If you choose to believe the Democratic mantra that Bush lied about Iraqi WMD to lead us into war against Iraq, feel free to allow your partisanship or gullibility to subsume your powers of discernment. But how about some of the other Democratic rhetorical excesses?
Do they give you the slightest pause, or do you consider gross hyperbole and distortion in furtherance of undermining a commander in chief you dislike a justifiable means to a preferred end?
As we all know, Democrat politicians have been talking about a possible impeachment drive should they gain control of Congress with the 2006 elections.
If Democrats ultimately make headway on impeachment, they have telegraphed that it will be on the grounds that President Bush has usurped constitutional authority and “taken the law into his own hands.”
They have been laying the foundation for this since early on in his presidency — sometime after they abandoned the primary theme that he was too stupid to contemplate, much less mastermind a sophisticated scheme to consolidate executive power. Back then, they preferred the template that Bush was an unwitting dupe for the vile, Machiavellian Dick Cheney and subject to the war-whims of Paul Wolfowitz, Richard Perle, Donald Rumsfeld and other neoconservative imperialists.
But they eventually figured out that depicting Bush as hopelessly dim would make it tougher to demonize him personally (it’s hard to hate a hapless moron). Though they still deride Bush as syntax-challenged, nuance-deprived and a brash Texas cowboy, they now portray him as “dumb like a fox” — a power-mad fox. In no time, Bush went from stupid to stubborn — “a man unwilling to admit his mistakes,” “mistake” being defined as any implementation of conservative policy.
They used to say that Condoleezza Rice, just like Cheney, pulled Bush’s strings. After all, he couldn’t even remember the name of the Pakistani president back then. But at some point, Bush had miraculously transmogrified into a calculating genius who appointed Rice as secretary of state, not because of her brains, but because of her “unquestioning loyalty.” In a stunning reversal, she would become his puppet. In the same way, he installed his “yes-man” Alberto Gonzalez, as attorney general.
Indeed, when Bush exercised his perfectly legitimate prerogative to fill his cabinet with these like-minded, trustworthy and highly capable individuals, he was ludicrously accused of “restructuring the government” to surround himself with people who wouldn’t offer opposing ideas — in furtherance of his dictatorial aims.
Likewise, when Bush nominated originalists to the federal bench, liberals deceitfully accused him of “stacking the court,” attempting to create the impression that he was doing something improper — like FDR did when he tried to restructure the Court in order to add cronies.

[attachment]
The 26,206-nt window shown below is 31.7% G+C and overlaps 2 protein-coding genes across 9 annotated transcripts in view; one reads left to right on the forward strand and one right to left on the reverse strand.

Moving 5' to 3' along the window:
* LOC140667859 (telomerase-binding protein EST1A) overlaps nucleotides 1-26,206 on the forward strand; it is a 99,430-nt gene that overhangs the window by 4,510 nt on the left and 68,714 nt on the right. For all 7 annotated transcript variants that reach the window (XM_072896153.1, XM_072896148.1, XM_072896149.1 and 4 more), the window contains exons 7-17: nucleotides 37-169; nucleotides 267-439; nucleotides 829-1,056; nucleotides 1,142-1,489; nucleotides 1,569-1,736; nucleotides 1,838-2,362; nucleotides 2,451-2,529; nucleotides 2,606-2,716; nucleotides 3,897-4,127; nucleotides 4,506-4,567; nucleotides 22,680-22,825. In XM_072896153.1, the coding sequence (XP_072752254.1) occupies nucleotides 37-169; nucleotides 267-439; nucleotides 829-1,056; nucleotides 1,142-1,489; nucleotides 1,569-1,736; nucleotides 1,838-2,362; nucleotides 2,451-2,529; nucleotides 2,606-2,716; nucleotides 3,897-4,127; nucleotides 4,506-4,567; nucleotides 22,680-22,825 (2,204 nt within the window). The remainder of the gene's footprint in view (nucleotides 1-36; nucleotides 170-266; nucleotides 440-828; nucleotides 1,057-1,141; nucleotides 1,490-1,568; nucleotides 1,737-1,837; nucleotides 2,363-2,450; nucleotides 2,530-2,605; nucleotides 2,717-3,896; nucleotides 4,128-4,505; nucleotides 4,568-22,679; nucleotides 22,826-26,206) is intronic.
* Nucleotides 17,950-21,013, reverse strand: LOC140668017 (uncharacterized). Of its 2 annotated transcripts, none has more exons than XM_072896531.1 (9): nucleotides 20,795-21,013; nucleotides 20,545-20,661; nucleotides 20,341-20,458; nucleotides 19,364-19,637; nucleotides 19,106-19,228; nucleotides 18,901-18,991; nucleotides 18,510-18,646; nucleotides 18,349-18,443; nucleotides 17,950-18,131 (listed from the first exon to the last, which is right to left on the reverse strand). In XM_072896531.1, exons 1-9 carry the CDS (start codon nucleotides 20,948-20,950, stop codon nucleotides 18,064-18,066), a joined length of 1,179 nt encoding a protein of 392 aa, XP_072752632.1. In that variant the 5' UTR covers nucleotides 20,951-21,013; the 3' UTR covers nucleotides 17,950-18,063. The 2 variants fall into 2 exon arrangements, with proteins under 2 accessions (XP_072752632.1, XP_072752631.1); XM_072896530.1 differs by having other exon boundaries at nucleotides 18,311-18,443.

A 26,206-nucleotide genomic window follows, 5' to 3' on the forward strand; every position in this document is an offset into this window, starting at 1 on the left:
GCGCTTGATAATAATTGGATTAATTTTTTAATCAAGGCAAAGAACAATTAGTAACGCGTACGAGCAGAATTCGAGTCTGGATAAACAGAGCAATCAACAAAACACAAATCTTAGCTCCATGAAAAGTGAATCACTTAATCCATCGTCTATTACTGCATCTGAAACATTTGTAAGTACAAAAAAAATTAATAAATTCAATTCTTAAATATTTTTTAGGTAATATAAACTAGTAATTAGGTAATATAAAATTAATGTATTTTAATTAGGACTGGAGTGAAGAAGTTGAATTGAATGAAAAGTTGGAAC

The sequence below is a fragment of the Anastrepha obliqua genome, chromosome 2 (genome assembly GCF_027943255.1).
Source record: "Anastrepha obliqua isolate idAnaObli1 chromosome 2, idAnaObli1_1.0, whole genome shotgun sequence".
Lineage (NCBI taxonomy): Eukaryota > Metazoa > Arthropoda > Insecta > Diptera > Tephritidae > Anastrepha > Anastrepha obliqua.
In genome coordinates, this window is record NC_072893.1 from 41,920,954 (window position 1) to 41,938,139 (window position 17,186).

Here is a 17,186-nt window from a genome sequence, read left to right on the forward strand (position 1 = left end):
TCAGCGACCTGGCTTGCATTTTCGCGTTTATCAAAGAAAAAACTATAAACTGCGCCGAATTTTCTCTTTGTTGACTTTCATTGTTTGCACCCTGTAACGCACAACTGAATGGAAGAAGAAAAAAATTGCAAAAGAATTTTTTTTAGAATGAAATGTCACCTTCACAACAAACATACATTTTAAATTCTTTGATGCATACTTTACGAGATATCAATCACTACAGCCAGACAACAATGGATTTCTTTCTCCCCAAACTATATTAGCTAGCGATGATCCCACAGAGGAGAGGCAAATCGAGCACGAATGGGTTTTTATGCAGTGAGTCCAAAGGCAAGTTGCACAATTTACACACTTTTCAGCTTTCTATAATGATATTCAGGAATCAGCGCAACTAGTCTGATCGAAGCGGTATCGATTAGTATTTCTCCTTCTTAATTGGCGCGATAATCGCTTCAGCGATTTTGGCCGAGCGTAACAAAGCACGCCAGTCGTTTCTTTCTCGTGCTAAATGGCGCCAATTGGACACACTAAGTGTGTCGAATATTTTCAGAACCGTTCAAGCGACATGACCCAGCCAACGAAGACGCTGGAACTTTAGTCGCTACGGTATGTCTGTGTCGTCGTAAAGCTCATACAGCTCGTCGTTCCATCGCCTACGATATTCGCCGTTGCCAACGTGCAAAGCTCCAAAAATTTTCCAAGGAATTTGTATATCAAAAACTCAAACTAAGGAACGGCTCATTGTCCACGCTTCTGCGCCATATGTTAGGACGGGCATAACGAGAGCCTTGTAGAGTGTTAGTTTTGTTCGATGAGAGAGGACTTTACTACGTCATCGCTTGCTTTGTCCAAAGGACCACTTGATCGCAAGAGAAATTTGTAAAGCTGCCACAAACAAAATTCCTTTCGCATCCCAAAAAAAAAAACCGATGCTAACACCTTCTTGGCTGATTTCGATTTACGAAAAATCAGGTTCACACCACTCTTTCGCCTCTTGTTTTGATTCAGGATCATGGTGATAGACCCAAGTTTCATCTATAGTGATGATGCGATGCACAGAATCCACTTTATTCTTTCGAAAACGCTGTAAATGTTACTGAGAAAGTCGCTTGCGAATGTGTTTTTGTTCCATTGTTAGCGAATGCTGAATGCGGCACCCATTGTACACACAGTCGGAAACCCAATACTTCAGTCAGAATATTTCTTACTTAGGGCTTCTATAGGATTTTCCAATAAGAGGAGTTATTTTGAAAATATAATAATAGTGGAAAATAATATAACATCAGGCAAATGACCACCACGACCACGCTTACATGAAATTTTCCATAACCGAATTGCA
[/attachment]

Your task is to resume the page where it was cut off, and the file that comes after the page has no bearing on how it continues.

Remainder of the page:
Nor was it any accident the left repeatedly compared Bush to Hitler. It was no accident that they said he acted “unilaterally” against Iraq — when he didn’t. It was no accident that they held him up as a dangerous enemy of freedom upon passage of the Patriot Act. It has been with utter delight that they’ve pointed to the NSA surveillance program as another example of his disrespect for civil liberties. And they savored the opportunity to level the preposterous charge that Bush nominated Sam Alito to the Supreme Court because Alito was sympathetic to Bush’s grandiose strategy to wrest power from Congress and the courts.
There has been a method to the liberals’ madness in accusing Bush of attempting a “dangerous consolidation of power in the executive branch.” It may not have begun as a conspiratorial idea to unseat him, but along the way it has ripened into precisely that. And don’t think for a second they won’t follow through on their impeachment talk if they regain legislative control.
But in the meantime we should take notice of the recklessness of their rhetoric. Bush takes seriously his duty to protect the country. In pushing the Patriot Act, has his goal been to investigate his political enemies or detect and prevent terrorist attacks? Are there any victims of the Act’s enforcement? Does he push the NSA monitoring program — which he genuinely and legitimately believes is legal — to eavesdrop on innocent Americans, or those contacted by suspected or known terrorists — with one of the parties to the communication always being outside the country? Are the Democrats who complain about these imaginary victims actually championing civil liberties or opportunistically defaming a national security-oriented president? In all their hype about liberties, does this party of “real security” ever weigh the security implications of their posturing?
Democrats, like senators Leahy and Feingold, keep warning about a breakdown in our constitutional checks and balances. But the truth is: They still work just fine. What they’re really mad about is that they’re out of power as a result of democratic elections, and it is they who are seeking to upset the constitutional distribution of power.